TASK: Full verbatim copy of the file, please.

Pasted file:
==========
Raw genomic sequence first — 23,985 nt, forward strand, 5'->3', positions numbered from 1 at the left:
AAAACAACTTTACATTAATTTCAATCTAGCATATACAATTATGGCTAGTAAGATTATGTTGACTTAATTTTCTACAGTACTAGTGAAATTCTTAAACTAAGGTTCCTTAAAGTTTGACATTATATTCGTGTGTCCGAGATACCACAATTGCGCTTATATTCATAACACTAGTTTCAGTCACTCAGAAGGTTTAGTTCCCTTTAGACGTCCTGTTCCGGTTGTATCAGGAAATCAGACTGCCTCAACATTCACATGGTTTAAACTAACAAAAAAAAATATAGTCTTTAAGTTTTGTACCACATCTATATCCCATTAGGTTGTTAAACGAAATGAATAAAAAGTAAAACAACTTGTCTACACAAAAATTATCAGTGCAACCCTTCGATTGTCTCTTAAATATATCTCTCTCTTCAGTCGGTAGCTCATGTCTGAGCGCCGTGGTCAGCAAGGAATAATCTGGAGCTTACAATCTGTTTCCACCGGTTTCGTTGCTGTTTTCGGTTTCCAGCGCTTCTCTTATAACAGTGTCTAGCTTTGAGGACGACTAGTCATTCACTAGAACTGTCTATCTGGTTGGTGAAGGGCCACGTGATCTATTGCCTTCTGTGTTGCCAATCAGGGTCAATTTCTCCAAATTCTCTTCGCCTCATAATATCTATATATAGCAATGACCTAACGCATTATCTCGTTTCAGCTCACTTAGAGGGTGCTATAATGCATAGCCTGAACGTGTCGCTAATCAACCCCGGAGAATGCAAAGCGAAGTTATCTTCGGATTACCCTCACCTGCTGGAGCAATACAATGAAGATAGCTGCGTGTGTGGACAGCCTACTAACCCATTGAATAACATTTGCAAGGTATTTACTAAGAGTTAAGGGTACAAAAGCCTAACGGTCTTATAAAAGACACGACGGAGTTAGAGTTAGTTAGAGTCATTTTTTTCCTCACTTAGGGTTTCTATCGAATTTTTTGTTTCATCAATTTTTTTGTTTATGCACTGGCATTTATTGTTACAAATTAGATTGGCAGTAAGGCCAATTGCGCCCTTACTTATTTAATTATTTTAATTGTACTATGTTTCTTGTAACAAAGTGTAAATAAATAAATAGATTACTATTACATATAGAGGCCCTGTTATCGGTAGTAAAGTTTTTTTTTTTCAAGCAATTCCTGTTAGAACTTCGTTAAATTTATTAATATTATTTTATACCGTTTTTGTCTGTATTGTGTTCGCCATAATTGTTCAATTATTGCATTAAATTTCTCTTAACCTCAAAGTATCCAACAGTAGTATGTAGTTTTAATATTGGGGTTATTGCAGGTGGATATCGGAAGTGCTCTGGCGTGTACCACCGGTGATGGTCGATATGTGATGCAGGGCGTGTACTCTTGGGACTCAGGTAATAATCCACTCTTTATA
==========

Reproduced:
Raw genomic sequence first — 23,985 nt, forward strand, 5'->3', positions numbered from 1 at the left:
AAAACAACTTTACATTAATTTCAATCTAGCATATACAATTATGGCTAGTAAGATTATGTTGACTTAATTTTCTACAGTACTAGTGAAATTCTTAAACTAAGGTTCCTTAAAGTTTGACATTATATTCGTGTGTCCGAGATACCACAATTGCGCTTATATTCATAACACTAGTTTCAGTCACTCAGAAGGTTTAGTTCCCTTTAGACGTCCTGTTCCGGTTGTATCAGGAAATCAGACTGCCTCAACATTCACATGGTTTAAACTAACAAAAAAAAATATAGTCTTTAAGTTTTGTACCACATCTATATCCCATTAGGTTGTTAAACGAAATGAATAAAAAGTAAAACAACTTGTCTACACAAAAATTATCAGTGCAACCCTTCGATTGTCTCTTAAATATATCTCTCTCTTCAGTCGGTAGCTCATGTCTGAGCGCCGTGGTCAGCAAGGAATAATCTGGAGCTTACAATCTGTTTCCACCGGTTTCGTTGCTGTTTTCGGTTTCCAGCGCTTCTCTTATAACAGTGTCTAGCTTTGAGGACGACTAGTCATTCACTAGAACTGTCTATCTGGTTGGTGAAGGGCCACGTGATCTATTGCCTTCTGTGTTGCCAATCAGGGTCAATTTCTCCAAATTCTCTTCGCCTCATAATATCTATATATAGCAATGACCTAACGCATTATCTCGTTTCAGCTCACTTAGAGGGTGCTATAATGCATAGCCTGAACGTGTCGCTAATCAACCCCGGAGAATGCAAAGCGAAGTTATCTTCGGATTACCCTCACCTGCTGGAGCAATACAATGAAGATAGCTGCGTGTGTGGACAGCCTACTAACCCATTGAATAACATTTGCAAGGTATTTACTAAGAGTTAAGGGTACAAAAGCCTAACGGTCTTATAAAAGACACGACGGAGTTAGAGTTAGTTAGAGTCATTTTTTTCCTCACTTAGGGTTTCTATCGAATTTTTTGTTTCATCAATTTTTTTGTTTATGCACTGGCATTTATTGTTACAAATTAGATTGGCAGTAAGGCCAATTGCGCCCTTACTTATTTAATTATTTTAATTGTACTATGTTTCTTGTAACAAAGTGTAAATAAATAAATAGATTACTATTACATATAGAGGCCCTGTTATCGGTAGTAAAGTTTTTTTTTTTCAAGCAATTCCTGTTAGAACTTCGTTAAATTTATTAATATTATTTTATACCGTTTTTGTCTGTATTGTGTTCGCCATAATTGTTCAATTATTGCATTAAATTTCTCTTAACCTCAAAGTATCCAACAGTAGTATGTAGTTTTAATATTGGGGTTATTGCAGGTGGATATCGGAAGTGCTCTGGCGTGTACCACCGGTGATGGTCGATATGTGATGCAGGGCGTGTACTCTTGGGACTCAGGTAATAATCCACTCTTTATA